The skills needed to draft a will are a dark art practiced by individuals who have studied the law for decades, but is all that about to change?
The Law Commission closed its consultation period in relation to modernising wills on 10 November 2017.
For those of you who don't know a will has to be in writing, signed by the persona making the will and witnessed by two witnesses who are in the presence of the maker of the will when he or she signed. It is not just about the signing however, you need to have capacity to understand what you are doing too.
The legal test for whether you can make a will or not has been in existence since 1870. To have capacity to make a will you must understand what assets you have, understand the relationship with your family members and whether they should be recipients, understand what a will is and when it is effective and understand the consequences of your decisions if you make a will or do not make a will.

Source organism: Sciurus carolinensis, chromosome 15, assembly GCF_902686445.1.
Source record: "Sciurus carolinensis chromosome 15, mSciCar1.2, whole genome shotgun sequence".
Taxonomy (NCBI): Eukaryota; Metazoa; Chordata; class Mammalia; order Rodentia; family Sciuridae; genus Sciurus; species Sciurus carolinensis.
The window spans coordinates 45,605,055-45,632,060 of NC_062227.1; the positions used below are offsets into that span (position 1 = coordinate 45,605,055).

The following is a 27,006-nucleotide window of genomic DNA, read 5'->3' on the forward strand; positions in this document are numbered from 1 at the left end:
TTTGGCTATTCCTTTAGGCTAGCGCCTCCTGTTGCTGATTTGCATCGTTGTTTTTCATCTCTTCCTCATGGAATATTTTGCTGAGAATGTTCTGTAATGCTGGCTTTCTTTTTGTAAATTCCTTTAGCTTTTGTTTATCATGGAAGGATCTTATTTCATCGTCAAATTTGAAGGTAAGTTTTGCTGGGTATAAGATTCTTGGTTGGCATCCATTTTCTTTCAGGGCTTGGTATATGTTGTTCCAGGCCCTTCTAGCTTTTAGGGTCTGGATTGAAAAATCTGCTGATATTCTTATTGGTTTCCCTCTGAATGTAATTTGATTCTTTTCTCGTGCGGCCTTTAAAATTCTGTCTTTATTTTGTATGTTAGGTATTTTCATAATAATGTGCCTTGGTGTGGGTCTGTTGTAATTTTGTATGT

One of the proposals being discussed is to combine this test with the test laid down to determine capacity in the Mental Capacity of Act of 2005 to determine whether someone has capacity to make a will. In the legislation it must be determined whether there is something that affects your mental capability to understand information, weigh up information and communication decisions.
Capacity decisions about ability to make a will can be challenging and life changing so anything to help with these process must surely be an improvement.
It is not just the capacity test which is being considered Discussion is also taking place around the need to modernise what a will actually is. Do we need to have a formal will which is written and signed and witnessed or would a text message be sufficient? With many of us owning an i-pad and being used to signing and writing on screen will we see a situation where we can prepare and sign and electronic will?
As with everything in life change happens. As soon as we know any more about the modernisation of wills you will be the first to know!